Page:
Feet of clay, tongue of wood

Mouth of gold; break the mold

金口木舌
kin.kou.boku.zetsu

Literally: gold / metal – mouth – tree / wood – tongue

Alternately: Someone who leads the people through skillful (spoken) expression. A guide or leader of public opinion. The image is of a metal bell with a wooden clapper, as was apparently used in ancient China as notice of official pronouncements.

Notes: 木 may also be pronounced moku, although this seems to be less common.

This phrase comes to us from the Fayan, (『法言』, Hougen in Japanese) a.k.a. the Model Sayings, a 2000-year-old collection of writings in the form of, let us say, Socratic dialogues, except the Socrates is actually poet Yang Xiong (揚雄, You Yuu).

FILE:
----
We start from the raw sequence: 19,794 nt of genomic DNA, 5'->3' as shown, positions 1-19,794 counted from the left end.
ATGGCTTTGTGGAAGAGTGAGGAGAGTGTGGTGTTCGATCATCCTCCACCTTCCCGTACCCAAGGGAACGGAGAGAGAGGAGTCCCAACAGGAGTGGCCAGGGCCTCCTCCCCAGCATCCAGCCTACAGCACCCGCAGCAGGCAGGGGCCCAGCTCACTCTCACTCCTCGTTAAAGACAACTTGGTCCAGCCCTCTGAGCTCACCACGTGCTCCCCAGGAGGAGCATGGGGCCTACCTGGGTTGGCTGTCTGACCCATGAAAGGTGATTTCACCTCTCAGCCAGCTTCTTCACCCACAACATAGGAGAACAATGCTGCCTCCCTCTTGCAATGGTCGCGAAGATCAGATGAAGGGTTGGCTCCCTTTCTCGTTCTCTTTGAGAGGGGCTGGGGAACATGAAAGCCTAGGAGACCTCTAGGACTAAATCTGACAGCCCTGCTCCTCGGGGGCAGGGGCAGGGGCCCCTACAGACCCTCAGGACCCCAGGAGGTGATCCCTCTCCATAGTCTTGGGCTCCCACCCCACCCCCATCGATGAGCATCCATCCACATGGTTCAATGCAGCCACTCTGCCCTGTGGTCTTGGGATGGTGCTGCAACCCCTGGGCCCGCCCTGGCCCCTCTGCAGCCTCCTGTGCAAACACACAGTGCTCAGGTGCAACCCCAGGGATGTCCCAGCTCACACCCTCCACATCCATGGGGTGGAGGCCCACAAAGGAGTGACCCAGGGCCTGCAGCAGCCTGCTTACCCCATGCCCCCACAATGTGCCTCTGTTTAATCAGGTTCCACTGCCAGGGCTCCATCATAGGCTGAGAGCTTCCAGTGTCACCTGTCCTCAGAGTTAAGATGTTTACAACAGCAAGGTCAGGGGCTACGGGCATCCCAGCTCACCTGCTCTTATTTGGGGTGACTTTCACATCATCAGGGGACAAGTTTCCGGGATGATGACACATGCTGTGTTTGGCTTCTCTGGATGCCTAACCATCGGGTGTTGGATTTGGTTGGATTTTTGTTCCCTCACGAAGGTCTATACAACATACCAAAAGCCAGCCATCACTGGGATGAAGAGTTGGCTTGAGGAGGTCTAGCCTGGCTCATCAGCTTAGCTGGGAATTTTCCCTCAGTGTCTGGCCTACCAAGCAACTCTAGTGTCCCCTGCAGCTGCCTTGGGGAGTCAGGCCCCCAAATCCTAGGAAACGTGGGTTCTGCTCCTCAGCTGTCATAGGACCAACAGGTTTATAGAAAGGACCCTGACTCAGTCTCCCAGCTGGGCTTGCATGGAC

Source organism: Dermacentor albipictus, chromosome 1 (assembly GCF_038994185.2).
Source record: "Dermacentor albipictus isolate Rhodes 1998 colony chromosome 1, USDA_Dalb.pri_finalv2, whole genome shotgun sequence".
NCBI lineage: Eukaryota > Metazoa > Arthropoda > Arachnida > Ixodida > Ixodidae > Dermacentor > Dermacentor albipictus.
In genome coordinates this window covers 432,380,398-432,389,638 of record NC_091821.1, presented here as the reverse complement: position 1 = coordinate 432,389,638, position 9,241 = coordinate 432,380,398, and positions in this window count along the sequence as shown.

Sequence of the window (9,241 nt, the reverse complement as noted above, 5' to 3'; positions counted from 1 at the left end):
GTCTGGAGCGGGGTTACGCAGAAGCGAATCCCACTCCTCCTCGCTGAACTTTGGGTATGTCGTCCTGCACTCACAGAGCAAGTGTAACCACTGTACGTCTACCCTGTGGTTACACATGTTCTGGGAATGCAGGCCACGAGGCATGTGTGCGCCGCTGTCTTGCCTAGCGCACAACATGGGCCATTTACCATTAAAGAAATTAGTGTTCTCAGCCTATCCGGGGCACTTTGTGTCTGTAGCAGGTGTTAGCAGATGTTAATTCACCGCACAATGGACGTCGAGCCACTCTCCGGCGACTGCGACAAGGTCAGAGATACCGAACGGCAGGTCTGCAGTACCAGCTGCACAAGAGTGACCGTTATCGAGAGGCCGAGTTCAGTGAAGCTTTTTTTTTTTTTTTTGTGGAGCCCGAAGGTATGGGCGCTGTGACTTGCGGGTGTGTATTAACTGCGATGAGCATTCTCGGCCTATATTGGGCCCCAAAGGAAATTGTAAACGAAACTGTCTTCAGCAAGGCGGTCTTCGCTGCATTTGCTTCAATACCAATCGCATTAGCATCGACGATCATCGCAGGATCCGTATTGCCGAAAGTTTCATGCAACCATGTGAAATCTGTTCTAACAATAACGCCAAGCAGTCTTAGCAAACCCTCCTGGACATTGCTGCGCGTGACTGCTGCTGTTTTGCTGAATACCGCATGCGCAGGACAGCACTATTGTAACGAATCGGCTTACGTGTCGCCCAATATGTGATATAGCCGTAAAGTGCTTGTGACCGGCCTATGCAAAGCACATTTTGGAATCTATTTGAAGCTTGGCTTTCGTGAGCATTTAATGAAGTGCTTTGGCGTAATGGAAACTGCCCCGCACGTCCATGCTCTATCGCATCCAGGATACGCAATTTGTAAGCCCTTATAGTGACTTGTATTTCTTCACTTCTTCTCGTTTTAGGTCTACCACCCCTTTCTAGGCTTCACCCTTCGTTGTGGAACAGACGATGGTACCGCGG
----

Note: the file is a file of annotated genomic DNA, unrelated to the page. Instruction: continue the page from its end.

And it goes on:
木鐸

The original social-media influencer

About Confanity

I love the written word more than anything else I've had the chance to work with. I'm back in the States from Japan for grad school, but still studying Japanese with the hope of becoming a translator -- or writer, or even teacher -- as long as it's something language-related.
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